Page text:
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Mainstream, Vol XLVIII, No 28, July 3, 2010

Caste Census of India 2011?—Justification and Objective for Braking Caste

Saturday 10 July 2010, by A K Biswas

In existence as an intractable institution since immemorial, caste is based on divine authority of unchallengeable sanctity. The Rig Vedas propounded it. Manu, Yajnavalkya, Parasara and many others trumpeted it in earshattering pitch. Every scripture, mythological fiction and ancient epic adopted this pre-ordained line and parroted it. As foot soldiers, sages and seers were in the forefront in preaching messages of divinity of caste across India. Given this historical background, the present generation’s escapism to bring caste on record in the 21st century after 1931 appears inexplicable, if not paradoxical, intriguing and suspicious. Why an institution so assiduously built and nursed has suddenly fallen from the grace of the same people? It points to a paradox.

Gandhiji advocated Caste

DWELLING on the benefits caste bestows, Mahatma Gandhi took a swipe at the Western world. “Those countries have not derived from caste system,” says the Mahatma, “the same degree of advantages which India has derived.”1 Among the Western scholars, there were a few admirers of caste. An ICS officer, and judge of the Calcutta High Court in nineteenth century, Sir George Birdwood, observes: “So long as the Hindoos hold to the caste system, India will remain India; but from the day they break from it, there will be no more India. That glorious peninsula will be degraded to the position of a bitter ‘East End’ of the Anglo-Saxon Empire.”2 (Italicised by this writer)

The Indian attitude to drop caste as a hot potato from the high tables of enumeration is not only strange but is against history and scriptural instructions. The intellectual class in the country has, since sometime, persistently dinned into the ears of the public that caste is bad. They attacked caste as retrograde and a symbol of primitive mental make-up and outlook. But when the victims of caste voiced the demand for the caste count in the census they are overtaken by surprise. The antagonists of the caste census are some of the persons who are basically known by their superior status in the hierarchy of the caste they decry. Some organisations too, with a narrow Hindu-centric agenda, have taken up cudgels against caste. They feel that caste is divisive, shameful and baneful. This is doubtlessly true. Millions of victims, all at the bottom of the society, over centuries would vouch for it. Strange is that the critics see it today. They argue that the caste count will arraign Indians into warring camps, disturbing social peace and solidarity and thwart national progress. In fact, speaking plainly, caste is a cancer.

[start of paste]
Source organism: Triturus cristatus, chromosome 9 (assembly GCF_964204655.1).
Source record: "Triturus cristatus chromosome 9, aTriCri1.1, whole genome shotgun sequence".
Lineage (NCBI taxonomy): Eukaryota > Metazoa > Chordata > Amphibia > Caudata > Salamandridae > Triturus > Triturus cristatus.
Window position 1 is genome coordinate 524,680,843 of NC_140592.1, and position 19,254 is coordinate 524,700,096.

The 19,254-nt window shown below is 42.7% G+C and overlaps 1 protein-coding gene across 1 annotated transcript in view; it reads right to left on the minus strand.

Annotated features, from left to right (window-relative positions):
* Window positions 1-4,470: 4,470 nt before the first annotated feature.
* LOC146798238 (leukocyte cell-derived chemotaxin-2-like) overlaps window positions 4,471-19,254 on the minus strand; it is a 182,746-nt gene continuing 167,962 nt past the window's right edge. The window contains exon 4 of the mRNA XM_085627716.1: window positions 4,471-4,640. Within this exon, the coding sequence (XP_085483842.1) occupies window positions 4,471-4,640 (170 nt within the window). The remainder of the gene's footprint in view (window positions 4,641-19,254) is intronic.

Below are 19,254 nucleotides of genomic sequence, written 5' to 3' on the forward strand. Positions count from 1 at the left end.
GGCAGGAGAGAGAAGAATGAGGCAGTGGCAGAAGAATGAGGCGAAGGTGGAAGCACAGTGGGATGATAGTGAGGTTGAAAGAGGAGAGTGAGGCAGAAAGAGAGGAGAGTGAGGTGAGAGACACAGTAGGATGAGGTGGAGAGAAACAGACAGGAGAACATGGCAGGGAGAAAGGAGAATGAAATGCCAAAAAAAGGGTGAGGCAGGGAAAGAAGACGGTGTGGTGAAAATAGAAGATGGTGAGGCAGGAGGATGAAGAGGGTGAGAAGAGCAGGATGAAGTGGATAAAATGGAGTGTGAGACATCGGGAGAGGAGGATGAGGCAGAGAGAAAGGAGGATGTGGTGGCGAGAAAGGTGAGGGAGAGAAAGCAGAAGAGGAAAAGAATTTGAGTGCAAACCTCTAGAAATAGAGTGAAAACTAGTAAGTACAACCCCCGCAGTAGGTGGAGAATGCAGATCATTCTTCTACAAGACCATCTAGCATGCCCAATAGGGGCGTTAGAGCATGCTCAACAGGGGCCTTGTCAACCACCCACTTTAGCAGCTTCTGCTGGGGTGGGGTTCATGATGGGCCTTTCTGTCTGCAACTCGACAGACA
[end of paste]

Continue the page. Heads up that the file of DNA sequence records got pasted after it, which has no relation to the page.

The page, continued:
But if India is not caste-free, why should the caste count be a menace or anathema to the authorities? Every inch of India is vitiated by caste and its venom. And this is the biggest challenge to the country. The Chief Justice of India, K.G. Balakrishnan, a few days before he demitted the high office, said that caste has become sophisticated.3 Sophistication, in other words, is a gloss over the reality aiming at deception. A journalist in Koderma, Jharkhand was killed by her mother because the fellow journalist she wanted to marry was of low origin.4 The fate of a Dalit and a tribal all over India finds microscopic media reflection in terms of actual challenges they encounter every day in every sphere of life. The police in general do not record cases of atrocities against them. The underlying media jab, dominated by upper castes, at backward political classes should not escape any sensitive mind and careful eye.